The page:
AI: How did you become a part of the AGM Planning Committee?

 

SV: Emilia put in an awesome word for me, and I’m really grateful for that.  The invite was the coolest thing ever.  It’s funny—the New York office called me and because the only number I have from New York is from Bergdorfs (the department store), I thought he was the make-up counter or something like that.  But instead it was Amnesty, and so I was really surprised and excited! 

 

It’s been really cool to see these other aspects of Amnesty.  I’ve experienced it at so many levels—as a student, as part of a local group, at the regional, and now the national level.  And it’s great observing how they all work together for the same thing, and to see the synergy of all of it. 

 

AI: What is your role on the AGM Planning Committee, and how did that come about? 

 

SV: I’m the social media outreach person for the AGM, and it’s really awesome not only to assist in all of the planning, but that I can also work to my own strengths.  I love technology and it’s something I feel very strongly about.  That’s important to the planning—having a diverse group of volunteers, staff members, and board members, and it’s cool to see everyone working to our strengths. 

 

In general, social media is the next big thing.  As soon as a whole society adopts a new vocabulary—“I’ll Facebook you”, or “I’ll Tweet you”—it’s become ubiquitous.  It’s in our culture.  It’s something we have to use in order to market and perpetuate our goals.  Not only is it inevitable, but it’s also insanely current, and it’s important for an organization to stay as up to date as possible.  I’m really into the whole area of new media and how it’s changing the strategies of marketing, and also how we interact as a whole.  We can get a lot out of this.

 

For example, trending on Twitter is a huge thing, and it can say a lot about us—not only our presence in San Francisco, but nationally.  That could be a goal for everyone—to get human rights beyond the local news and online for everyone to see.  Everyone there [at the AGM] should have a social media goal.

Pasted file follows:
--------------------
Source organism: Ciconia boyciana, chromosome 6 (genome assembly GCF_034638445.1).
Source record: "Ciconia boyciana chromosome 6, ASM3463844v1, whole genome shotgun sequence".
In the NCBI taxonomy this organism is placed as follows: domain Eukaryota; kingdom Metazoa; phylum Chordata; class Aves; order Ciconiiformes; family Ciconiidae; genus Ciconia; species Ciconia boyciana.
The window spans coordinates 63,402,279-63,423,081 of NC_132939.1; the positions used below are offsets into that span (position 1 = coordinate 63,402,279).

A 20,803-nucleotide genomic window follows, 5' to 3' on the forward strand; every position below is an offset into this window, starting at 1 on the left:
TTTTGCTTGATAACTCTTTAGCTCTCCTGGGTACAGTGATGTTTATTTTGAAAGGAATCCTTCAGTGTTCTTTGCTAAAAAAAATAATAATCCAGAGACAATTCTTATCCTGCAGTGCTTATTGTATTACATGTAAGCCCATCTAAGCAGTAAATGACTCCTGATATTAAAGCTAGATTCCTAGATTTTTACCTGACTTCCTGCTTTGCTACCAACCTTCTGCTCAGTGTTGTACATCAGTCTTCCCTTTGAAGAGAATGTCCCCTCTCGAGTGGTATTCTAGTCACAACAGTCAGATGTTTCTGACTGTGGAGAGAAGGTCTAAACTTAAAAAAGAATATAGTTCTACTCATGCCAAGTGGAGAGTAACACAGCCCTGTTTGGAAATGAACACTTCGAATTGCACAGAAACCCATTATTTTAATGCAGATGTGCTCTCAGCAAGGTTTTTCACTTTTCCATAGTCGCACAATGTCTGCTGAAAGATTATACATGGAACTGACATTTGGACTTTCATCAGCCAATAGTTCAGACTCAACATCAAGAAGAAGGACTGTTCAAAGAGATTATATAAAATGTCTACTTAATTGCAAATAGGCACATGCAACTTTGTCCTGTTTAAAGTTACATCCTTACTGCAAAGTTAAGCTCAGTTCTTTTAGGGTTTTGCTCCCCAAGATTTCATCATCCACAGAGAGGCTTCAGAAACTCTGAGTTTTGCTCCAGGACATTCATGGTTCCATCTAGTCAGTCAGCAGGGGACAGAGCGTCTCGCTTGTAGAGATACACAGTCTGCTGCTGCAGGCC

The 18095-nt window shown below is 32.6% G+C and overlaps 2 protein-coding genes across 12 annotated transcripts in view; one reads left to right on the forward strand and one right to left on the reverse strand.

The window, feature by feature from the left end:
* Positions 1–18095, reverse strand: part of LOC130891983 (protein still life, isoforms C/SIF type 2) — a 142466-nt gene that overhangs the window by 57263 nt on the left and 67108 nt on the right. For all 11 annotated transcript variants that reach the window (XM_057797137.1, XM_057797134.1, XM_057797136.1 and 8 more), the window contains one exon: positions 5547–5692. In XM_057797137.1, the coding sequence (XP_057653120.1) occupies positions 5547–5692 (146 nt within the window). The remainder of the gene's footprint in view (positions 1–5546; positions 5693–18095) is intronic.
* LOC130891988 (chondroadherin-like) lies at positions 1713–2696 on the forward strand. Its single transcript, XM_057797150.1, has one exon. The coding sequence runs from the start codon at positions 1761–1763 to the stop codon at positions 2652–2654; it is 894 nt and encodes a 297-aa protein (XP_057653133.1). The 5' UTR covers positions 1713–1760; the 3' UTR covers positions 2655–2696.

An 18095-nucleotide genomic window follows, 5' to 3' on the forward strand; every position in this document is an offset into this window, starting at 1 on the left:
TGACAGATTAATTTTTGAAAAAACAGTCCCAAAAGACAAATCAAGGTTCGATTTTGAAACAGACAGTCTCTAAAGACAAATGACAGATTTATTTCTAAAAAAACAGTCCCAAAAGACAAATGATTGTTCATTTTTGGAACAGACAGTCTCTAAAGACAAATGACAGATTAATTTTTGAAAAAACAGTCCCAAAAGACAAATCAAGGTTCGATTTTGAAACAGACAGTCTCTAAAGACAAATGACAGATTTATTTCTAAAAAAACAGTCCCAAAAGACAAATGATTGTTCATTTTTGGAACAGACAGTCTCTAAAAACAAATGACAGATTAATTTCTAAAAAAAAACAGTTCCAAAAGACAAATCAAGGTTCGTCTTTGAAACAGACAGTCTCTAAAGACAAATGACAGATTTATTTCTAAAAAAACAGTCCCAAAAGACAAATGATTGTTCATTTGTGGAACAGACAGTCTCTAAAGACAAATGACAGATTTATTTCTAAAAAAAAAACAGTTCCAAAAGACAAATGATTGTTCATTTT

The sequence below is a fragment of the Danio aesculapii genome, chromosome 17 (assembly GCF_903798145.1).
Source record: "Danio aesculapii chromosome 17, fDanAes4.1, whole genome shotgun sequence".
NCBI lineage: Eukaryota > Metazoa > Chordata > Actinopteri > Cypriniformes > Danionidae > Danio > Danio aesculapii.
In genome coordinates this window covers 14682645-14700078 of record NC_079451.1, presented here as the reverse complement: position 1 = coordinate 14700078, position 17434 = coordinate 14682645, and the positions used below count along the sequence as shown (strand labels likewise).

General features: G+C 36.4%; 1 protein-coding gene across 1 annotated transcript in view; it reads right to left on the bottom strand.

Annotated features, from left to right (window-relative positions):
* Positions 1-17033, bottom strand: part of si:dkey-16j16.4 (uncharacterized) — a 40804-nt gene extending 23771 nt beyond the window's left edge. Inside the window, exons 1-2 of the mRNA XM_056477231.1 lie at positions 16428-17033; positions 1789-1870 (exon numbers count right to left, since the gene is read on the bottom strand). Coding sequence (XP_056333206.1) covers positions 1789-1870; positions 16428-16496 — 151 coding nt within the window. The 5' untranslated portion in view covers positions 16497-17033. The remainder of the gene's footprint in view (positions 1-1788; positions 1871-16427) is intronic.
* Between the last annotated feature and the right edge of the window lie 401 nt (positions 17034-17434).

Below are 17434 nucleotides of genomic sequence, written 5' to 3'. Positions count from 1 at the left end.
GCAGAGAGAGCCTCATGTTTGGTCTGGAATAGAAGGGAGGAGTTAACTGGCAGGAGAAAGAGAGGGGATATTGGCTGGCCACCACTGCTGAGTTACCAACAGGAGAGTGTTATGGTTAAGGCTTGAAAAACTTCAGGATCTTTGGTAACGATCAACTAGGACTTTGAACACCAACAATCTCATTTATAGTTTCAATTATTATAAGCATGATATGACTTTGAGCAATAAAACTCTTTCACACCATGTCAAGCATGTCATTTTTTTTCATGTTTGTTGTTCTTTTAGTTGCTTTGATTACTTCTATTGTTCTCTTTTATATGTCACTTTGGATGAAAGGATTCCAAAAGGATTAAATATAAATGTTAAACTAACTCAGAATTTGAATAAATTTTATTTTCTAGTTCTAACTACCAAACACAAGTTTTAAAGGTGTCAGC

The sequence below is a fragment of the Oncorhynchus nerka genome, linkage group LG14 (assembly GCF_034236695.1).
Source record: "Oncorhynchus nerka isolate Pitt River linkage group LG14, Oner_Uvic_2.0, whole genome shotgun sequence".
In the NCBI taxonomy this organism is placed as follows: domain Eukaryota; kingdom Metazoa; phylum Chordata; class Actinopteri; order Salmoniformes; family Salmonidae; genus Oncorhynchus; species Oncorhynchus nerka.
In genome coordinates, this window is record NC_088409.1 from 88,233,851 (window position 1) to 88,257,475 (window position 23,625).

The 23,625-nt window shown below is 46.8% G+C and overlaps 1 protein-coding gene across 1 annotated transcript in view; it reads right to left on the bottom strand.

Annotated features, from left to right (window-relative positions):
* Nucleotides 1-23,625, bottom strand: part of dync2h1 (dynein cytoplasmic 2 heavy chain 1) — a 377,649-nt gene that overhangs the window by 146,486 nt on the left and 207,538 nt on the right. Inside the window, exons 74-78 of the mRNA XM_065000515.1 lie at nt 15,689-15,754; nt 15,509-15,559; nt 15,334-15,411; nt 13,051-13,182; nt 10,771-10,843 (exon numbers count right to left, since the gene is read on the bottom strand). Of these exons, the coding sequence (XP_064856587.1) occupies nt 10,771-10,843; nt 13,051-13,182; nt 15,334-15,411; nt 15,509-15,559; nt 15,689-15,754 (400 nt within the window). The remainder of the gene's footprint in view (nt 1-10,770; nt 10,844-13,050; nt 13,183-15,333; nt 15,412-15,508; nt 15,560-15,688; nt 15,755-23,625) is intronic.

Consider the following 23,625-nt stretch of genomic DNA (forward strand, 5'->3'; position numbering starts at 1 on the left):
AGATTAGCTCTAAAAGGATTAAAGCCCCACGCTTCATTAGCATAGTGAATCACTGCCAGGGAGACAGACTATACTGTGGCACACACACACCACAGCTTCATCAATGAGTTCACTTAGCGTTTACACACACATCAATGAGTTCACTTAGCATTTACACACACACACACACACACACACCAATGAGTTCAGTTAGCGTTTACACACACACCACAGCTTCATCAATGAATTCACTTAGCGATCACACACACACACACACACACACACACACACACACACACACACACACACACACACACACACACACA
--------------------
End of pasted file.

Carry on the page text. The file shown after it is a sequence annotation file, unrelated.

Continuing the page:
AI: So, since this is Amnesty’s 50th year, is this AGM going to be special?  What are you looking forward to about this year’s AGM?

 

I think what’s really awesome is that Amnesty is really focused on youth, and that there’s a youth summit this year at UC Berkeley.  It’s a huge opportunity for students, and it would be very beneficial for them to attend.  We have an awesome line up of speakers, and of course I’m biased, but there’s a social media session that I’m really excited about!

 

There’s a march, there’s a concert, and it’s in San Francisco, which says a lot for the human rights movement. I guess I’m so excited because I attended the AGM last year, and I honestly learned so much.  I love that there are always such amazing speakers and awesome sessions.  And it’s not only an educational experience, but also an exciting one.  It’s so cool!  Because of how much fun I had last year, I’m sure the 50th anniversary will be twice as amazing!  That’s almost enough in itself.  Not only is it a time for AI to look to the past, present, and future, but the whole history of the human rights movement.  There will be something for new members, as well as people who have been around for a long time. 

 

If you have questions about this year’s AGM, you can visit www.amnestyusa.org/agm, or write to Steph at maroagm@gmail.com.